IZ: Many who will participate in the GR read first became acquainted with the site through a group read of Infinite Jest a few years ago. You’ve expressed admiration for Wallace. In We Did Porn, you wrote a bit about the Adult Video News awards. What’s your take on Wallace’s essay on the event and the broader topic?
ZS: One of the reasons I got inspired to write We Did Porn is because two of my favorite authors–Martin Amis and DFW–had written about it and seemed to completely ignore the central issues. Martin Amis because–bless him–his fiction-writer modus operandi is to make very simple characters but then explore their simplicity in depth and he kinda transfers that to his nonfiction (which I loooooove reading but I don’t trust for a second), Wallace because he has this sort of creepy, probably religious, possibly midwestern lacuna about sex. (Made pretty clear in his Kenyon College speech). Like in one review he calls John Updike out:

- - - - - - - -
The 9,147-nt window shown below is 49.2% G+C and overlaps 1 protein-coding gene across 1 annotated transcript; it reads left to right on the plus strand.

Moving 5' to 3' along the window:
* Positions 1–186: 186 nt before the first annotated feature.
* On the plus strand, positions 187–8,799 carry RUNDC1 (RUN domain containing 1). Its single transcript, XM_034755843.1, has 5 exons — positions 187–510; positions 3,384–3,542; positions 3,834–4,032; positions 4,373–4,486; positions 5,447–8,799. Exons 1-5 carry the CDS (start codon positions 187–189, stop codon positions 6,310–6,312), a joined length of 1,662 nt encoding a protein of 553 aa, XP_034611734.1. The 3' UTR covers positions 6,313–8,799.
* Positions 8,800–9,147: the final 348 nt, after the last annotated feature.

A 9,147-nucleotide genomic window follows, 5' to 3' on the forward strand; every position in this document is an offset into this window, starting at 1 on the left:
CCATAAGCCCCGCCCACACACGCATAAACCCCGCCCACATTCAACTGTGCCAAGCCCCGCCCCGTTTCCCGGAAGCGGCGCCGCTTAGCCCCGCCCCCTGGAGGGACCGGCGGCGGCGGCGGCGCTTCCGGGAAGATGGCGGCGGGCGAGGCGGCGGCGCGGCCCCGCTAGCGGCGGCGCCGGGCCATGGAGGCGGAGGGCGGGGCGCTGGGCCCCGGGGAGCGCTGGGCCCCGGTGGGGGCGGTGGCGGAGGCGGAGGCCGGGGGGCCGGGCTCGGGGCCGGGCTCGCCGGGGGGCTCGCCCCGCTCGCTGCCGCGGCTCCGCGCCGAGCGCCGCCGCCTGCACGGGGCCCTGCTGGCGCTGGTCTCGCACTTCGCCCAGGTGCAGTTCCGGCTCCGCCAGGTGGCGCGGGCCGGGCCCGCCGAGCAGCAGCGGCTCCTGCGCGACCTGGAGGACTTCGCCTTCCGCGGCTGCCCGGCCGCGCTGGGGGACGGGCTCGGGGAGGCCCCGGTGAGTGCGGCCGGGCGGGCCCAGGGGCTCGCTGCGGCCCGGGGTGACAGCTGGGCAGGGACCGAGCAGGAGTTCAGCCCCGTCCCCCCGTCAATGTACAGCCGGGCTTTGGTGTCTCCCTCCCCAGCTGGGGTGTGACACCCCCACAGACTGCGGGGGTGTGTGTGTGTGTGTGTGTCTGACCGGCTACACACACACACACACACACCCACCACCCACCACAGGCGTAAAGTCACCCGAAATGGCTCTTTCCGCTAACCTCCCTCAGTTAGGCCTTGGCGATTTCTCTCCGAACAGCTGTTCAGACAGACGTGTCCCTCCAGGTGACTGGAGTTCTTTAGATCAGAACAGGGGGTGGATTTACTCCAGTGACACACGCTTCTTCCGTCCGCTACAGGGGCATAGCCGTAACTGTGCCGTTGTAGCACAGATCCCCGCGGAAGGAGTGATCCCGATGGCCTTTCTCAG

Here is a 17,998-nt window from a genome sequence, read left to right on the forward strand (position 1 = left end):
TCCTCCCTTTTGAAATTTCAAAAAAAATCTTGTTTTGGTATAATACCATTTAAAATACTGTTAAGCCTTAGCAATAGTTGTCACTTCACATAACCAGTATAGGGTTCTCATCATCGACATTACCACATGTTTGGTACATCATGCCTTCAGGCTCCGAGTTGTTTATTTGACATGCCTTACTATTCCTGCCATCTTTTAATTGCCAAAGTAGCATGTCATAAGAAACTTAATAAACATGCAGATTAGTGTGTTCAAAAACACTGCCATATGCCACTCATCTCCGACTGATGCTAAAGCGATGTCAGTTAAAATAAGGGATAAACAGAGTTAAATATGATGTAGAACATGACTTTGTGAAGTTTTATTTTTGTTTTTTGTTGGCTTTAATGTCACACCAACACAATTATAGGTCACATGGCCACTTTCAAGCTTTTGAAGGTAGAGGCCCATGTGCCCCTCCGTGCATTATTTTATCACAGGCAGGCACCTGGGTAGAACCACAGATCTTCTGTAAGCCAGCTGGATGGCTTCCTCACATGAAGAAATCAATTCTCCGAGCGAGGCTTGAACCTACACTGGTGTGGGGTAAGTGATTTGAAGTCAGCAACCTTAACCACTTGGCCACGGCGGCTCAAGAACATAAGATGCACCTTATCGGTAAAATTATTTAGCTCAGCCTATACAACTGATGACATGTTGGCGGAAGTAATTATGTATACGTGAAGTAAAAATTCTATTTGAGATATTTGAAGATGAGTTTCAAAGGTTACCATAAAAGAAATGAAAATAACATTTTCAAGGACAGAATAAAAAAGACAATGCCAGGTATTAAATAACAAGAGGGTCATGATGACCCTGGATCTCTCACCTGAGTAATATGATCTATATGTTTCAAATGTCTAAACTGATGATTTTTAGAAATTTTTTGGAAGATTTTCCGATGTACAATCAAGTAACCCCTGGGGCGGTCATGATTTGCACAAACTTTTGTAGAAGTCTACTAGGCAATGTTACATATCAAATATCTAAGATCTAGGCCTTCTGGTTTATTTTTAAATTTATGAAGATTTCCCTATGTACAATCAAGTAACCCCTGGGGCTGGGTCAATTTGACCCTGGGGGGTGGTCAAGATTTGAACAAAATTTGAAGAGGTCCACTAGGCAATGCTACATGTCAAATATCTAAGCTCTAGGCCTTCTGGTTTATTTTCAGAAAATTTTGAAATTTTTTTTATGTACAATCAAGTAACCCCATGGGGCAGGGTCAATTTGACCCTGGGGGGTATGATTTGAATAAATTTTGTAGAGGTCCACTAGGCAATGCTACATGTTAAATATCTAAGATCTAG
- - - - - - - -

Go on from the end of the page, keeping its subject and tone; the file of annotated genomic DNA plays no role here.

It’s that he persists in the bizarre, adolescent belief that getting to have sex with whomever one wants whenever one wants to is a cure for human despair.
And I think: Whomever–and put that “ever” in italics. Whenever? That is completely a cure for human despair. Entirely. All the Dallas Cowboys cheerleaders right now. Then after that Marilyn Monroe and Jayne Mansfield at the same time and then Helen of Troy and every SI swimsuit issue model and anyone not cured of human despair after that is just being a spoiled brat.